From the Record Shelves #132

Farewell Blues

CD Timeless Historical CBC 1-067

There are many similarities between this 1923 recording and the one that King Oliver’s Dixie Syncopators made a couple of years later, especially in the attitude of the hot final choruses.

Isham Jones played tenor sax and his orchestra became the leading dance band of Chicago. Here we have their early recordings that has more of a jazz flavor than later.

The star of the orchestra is trumpet player Louis Panico who obviously, like another one of Italian breed Frank Guarente, took strong impression from King Oliver. I have a copy of the book The Novelty Cornetist by Panico from 1923, and it’s a very detailed and good instruction manual of how to play the effects that King Oliver reportedly invented. We get chapters on “The Baby Cry”, “The Horse Neigh” and “The Laugh”. The book also includes transcriptions of some of his solos, unless it was the other way around, that he composed them and played them from the score.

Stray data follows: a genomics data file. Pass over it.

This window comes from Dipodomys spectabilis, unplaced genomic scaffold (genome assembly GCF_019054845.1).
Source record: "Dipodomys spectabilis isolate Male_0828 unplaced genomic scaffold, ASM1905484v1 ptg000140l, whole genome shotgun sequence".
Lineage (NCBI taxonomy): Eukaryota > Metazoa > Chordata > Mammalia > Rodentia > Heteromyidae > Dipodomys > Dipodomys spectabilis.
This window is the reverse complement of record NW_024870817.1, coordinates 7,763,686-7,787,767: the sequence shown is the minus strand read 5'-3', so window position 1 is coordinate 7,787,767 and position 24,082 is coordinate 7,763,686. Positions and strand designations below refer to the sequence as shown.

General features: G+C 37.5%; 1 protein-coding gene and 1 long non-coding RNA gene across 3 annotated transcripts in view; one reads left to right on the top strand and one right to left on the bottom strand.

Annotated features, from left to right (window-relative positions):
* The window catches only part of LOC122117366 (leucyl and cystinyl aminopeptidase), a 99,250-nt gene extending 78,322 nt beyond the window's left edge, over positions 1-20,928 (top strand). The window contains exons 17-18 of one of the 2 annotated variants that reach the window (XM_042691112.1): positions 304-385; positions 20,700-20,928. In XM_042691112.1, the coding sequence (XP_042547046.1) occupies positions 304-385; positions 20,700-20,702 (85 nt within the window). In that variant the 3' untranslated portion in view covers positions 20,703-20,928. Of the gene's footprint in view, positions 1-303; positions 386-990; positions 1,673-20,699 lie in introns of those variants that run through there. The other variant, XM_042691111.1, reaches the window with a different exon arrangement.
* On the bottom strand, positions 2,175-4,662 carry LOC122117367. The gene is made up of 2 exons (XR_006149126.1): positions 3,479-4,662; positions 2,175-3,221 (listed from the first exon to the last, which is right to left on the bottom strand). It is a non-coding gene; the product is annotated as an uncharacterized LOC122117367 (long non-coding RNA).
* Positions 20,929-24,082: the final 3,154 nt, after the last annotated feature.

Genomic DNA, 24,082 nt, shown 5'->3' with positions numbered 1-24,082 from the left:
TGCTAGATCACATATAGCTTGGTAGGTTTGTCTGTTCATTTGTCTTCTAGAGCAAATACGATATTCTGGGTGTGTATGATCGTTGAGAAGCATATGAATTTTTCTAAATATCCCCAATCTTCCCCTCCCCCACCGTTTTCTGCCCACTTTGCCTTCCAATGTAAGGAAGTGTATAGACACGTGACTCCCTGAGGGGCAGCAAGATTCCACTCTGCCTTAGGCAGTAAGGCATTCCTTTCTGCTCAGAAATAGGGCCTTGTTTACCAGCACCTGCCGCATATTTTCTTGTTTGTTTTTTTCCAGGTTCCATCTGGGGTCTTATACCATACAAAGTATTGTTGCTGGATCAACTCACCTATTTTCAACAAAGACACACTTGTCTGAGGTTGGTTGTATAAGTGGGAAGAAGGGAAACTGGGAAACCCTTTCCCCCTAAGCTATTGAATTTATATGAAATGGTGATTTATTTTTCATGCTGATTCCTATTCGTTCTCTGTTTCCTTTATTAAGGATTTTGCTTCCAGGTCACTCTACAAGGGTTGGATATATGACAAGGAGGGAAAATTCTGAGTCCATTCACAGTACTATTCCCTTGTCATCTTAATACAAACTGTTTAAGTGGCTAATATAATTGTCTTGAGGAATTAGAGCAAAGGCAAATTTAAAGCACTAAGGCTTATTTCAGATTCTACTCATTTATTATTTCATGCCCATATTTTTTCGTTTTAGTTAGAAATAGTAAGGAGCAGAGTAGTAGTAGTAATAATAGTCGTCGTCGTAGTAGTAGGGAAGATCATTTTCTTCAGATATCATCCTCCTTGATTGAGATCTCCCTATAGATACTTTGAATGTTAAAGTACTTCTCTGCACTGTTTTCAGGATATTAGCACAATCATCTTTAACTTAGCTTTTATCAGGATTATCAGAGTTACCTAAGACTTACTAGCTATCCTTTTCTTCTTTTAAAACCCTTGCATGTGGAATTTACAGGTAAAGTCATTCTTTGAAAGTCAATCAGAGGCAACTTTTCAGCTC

Eddie Condon worked with Panico later in the twenties when he had started an orchestra of his own and describes him as a very generous bandleader and person and also says: Nothing had bothered Louis since he learned to play the cornet in Italy. His instructor held needles against his cheeks; if they puffed out as Louis blew, the needles went into them. —Those needles hurt like hell, he told me once. — Naturally I learned to blow the right way.